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25 Sep

Is the Customer Always Right? A Review of the Consumer Role in Marketing

Saleswoman in customer focused marketing interaction.

Perhaps one of the most significant changes to the marketing field in the last 25 years has been the shift from tactic-focused executions to people-focused strategies.

It’s no longer effective for individual marketing tactics to work in isolation. Rather, the most successful contemporary marketing communication development leverages all aspects—including advertising, promotions, public relations and direct marketing—as a single strategy, creating a cohesive message and experience for the customer.

The customer is central to all these integrated marketing communication efforts. Developing an effective marketing plan involves a number of moving pieces, from understanding the competition to determining the best pricing structure, but there is no more important element than the customer. It’s not enough to just identify a demographic you want to serve; you need to truly understand your customers as well as you understand your business if you are going to approach them with the messages they want (and need) at the right times.

The True Power of Knowing Your Customer

Some marketing professionals might argue that their ultimate goal is to drive sales. After all, the traditional definition of “marketing” is the process of promoting products and services and selling them to customers.

But as marketing evolves, its purpose has expanded well beyond simply telling customers the benefits of a product and convincing them to buy it. Marketing is a critical relationship-building tool that allows businesses to create engaging, emotional connections with customers. And engagement reaches beyond mere brand loyalty. It’s a deep connection with a brand, one that drives decision-making and, ultimately, spending. And if your efforts are successful enough, engaged customers often become brand evangelists themselves, a vital, self-motivated part of your marketing mix.

Conversely, a lack of engagement can actually drive customers away from your business. Instead of making decisions based on their relationship with your company, they will decide based on other factors, such as price or proximity. You can’t build a relationship with your customers without truly understanding what they want, when they want it and how they want it—and if you don’t have a relationship with your customers, you won’t be able to determine what sets you apart from your competition. Without all these important pieces in place, your marketing efforts will fall flat and your customers will default to their easiest options—which may not, in fact, be you.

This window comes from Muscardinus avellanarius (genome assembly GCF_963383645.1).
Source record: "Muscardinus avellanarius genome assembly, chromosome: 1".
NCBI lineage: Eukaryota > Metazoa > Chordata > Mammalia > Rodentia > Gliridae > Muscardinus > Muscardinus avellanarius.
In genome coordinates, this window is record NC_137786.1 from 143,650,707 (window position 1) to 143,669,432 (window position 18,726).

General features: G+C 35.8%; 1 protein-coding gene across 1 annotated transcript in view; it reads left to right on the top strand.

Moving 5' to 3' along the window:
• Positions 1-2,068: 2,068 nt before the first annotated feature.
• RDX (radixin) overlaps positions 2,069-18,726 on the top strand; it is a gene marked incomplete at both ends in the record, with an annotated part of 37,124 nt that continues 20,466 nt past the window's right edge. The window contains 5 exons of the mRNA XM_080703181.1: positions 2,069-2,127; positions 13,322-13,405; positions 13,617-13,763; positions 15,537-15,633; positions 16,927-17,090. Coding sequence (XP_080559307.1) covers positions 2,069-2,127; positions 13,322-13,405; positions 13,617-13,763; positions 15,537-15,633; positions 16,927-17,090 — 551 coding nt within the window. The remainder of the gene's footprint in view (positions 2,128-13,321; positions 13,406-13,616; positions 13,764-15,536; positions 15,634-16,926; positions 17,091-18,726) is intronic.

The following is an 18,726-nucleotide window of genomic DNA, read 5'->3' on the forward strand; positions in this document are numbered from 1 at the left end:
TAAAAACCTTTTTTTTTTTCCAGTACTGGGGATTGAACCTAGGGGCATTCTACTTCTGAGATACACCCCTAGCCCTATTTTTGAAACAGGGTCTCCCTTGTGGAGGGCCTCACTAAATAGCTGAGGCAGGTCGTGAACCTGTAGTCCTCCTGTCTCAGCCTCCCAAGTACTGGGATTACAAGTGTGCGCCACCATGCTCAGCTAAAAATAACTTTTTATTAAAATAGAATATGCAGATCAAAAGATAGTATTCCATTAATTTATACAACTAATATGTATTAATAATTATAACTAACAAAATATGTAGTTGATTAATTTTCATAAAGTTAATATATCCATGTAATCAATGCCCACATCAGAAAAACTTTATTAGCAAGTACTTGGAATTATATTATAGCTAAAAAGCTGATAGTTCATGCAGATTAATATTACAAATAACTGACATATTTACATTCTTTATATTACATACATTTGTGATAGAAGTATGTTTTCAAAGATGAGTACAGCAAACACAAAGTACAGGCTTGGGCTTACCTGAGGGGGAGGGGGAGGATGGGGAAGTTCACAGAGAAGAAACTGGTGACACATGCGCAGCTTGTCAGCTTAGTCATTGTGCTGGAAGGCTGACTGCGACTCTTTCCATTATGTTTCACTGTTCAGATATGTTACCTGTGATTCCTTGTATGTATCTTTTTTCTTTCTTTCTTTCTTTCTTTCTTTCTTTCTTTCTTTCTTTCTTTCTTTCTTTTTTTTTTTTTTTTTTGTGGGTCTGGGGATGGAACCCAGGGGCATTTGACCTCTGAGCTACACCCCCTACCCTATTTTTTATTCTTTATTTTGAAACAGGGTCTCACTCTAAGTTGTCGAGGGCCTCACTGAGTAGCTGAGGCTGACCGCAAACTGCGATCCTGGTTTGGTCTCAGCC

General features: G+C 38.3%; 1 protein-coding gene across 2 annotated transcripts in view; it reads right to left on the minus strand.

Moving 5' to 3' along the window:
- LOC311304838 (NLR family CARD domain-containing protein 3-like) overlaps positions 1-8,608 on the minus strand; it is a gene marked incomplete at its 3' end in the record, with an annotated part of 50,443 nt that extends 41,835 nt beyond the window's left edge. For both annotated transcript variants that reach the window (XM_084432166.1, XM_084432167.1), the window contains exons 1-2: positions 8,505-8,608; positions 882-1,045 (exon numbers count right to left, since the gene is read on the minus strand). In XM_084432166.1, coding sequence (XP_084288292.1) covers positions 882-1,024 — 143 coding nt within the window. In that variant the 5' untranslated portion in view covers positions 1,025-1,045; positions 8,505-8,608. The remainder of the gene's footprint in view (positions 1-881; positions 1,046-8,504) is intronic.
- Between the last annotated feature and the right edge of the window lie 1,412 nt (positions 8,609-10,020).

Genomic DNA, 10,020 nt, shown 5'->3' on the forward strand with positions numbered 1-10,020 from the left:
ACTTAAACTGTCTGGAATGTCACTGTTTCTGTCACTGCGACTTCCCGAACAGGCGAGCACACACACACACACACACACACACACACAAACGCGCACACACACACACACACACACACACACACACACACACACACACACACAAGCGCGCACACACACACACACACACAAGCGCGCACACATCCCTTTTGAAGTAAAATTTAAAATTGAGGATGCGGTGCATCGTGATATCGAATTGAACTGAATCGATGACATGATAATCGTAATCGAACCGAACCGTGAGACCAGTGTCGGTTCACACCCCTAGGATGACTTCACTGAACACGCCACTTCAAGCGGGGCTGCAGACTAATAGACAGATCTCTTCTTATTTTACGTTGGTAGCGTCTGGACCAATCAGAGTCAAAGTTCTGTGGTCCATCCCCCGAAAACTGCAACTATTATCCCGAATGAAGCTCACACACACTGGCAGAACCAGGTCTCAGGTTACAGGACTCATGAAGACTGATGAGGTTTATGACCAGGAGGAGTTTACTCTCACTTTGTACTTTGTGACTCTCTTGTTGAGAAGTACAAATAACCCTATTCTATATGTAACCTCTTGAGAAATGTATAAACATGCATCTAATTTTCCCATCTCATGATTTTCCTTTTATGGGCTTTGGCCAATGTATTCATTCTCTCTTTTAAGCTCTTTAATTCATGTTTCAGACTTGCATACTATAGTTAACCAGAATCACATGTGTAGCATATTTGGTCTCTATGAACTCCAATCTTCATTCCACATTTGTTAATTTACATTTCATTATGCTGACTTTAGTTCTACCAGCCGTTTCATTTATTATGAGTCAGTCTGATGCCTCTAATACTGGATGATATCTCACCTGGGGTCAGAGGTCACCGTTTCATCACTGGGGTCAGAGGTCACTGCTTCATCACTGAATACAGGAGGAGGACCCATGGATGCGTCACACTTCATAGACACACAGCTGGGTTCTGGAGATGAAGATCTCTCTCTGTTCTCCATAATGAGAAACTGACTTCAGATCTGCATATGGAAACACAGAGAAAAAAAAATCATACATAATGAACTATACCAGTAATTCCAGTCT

How Can You Learn About Your Customers Quickly and Efficiently?

Salesman in conversation about customer focused marketing.

Knowing who your customers are—and what they need from you—informs every aspect of a successful marketing strategy. When your customers’ unique goals, pain points and questions are considered in every aspect of your marketing plan, it is easier to differentiate yourself from the competition and meet your customers right where they are.

A great way to start learning about your customers is to create buyer personas.1 More than just a general description of your ideal customer, a buyer persona is an in-depth profile of an individual. It goes deeper than general demographic or segmentation information to address hobbies, tastes, preferences, values, beliefs, challenges, where they get their information, decision-making processes, preferred media and more.

However, buyer personas shouldn’t come from thin air. Using information you already have readily available can give you valuable insights into your customers and is a good starting point for effective persona development. Here are some examples of existing data you may have, and how to use it to inform your personas:

Customer service interactions. Interacting with your customers can give you valuable insights into how they are using your products, challenges they may face, any changes they would like to see in both your products and your customer relations, and their overall satisfaction with the product or service.